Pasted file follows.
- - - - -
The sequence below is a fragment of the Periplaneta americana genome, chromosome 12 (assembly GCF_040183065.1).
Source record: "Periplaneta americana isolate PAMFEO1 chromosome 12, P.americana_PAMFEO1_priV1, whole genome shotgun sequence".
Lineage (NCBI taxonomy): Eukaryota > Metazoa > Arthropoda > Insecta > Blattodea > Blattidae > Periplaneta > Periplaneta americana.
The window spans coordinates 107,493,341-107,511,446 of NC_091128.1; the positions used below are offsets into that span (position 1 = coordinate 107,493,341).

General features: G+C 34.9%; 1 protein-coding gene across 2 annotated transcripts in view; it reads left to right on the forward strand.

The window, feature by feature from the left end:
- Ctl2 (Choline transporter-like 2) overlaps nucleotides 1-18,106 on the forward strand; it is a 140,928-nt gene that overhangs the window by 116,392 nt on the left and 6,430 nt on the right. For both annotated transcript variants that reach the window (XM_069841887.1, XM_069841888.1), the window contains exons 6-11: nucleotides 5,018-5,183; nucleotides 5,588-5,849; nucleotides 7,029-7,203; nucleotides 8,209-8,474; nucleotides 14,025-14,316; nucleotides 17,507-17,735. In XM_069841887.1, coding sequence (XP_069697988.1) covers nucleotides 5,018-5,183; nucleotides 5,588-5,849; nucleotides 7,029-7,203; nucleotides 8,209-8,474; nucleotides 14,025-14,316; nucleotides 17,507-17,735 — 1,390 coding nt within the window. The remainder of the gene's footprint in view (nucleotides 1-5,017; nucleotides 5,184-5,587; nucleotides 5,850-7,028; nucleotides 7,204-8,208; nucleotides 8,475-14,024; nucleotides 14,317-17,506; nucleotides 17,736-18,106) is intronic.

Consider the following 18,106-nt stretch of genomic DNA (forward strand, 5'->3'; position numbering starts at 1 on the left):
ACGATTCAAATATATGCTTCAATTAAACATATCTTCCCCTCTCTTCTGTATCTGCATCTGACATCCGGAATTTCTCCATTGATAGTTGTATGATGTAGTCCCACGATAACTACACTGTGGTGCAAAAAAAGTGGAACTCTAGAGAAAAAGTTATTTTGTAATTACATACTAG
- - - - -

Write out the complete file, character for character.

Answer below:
The sequence below is a fragment of the Periplaneta americana genome, chromosome 12 (assembly GCF_040183065.1).
Source record: "Periplaneta americana isolate PAMFEO1 chromosome 12, P.americana_PAMFEO1_priV1, whole genome shotgun sequence".
Lineage (NCBI taxonomy): Eukaryota > Metazoa > Arthropoda > Insecta > Blattodea > Blattidae > Periplaneta > Periplaneta americana.
The window spans coordinates 107,493,341-107,511,446 of NC_091128.1; the positions used below are offsets into that span (position 1 = coordinate 107,493,341).

General features: G+C 34.9%; 1 protein-coding gene across 2 annotated transcripts in view; it reads left to right on the forward strand.

The window, feature by feature from the left end:
- Ctl2 (Choline transporter-like 2) overlaps nucleotides 1-18,106 on the forward strand; it is a 140,928-nt gene that overhangs the window by 116,392 nt on the left and 6,430 nt on the right. For both annotated transcript variants that reach the window (XM_069841887.1, XM_069841888.1), the window contains exons 6-11: nucleotides 5,018-5,183; nucleotides 5,588-5,849; nucleotides 7,029-7,203; nucleotides 8,209-8,474; nucleotides 14,025-14,316; nucleotides 17,507-17,735. In XM_069841887.1, coding sequence (XP_069697988.1) covers nucleotides 5,018-5,183; nucleotides 5,588-5,849; nucleotides 7,029-7,203; nucleotides 8,209-8,474; nucleotides 14,025-14,316; nucleotides 17,507-17,735 — 1,390 coding nt within the window. The remainder of the gene's footprint in view (nucleotides 1-5,017; nucleotides 5,184-5,587; nucleotides 5,850-7,028; nucleotides 7,204-8,208; nucleotides 8,475-14,024; nucleotides 14,317-17,506; nucleotides 17,736-18,106) is intronic.

Consider the following 18,106-nt stretch of genomic DNA (forward strand, 5'->3'; position numbering starts at 1 on the left):
ACGATTCAAATATATGCTTCAATTAAACATATCTTCCCCTCTCTTCTGTATCTGCATCTGACATCCGGAATTTCTCCATTGATAGTTGTATGATGTAGTCCCACGATAACTACACTGTGGTGCAAAAAAAGTGGAACTCTAGAGAAAAAGTTATTTTGTAATTACATACTAG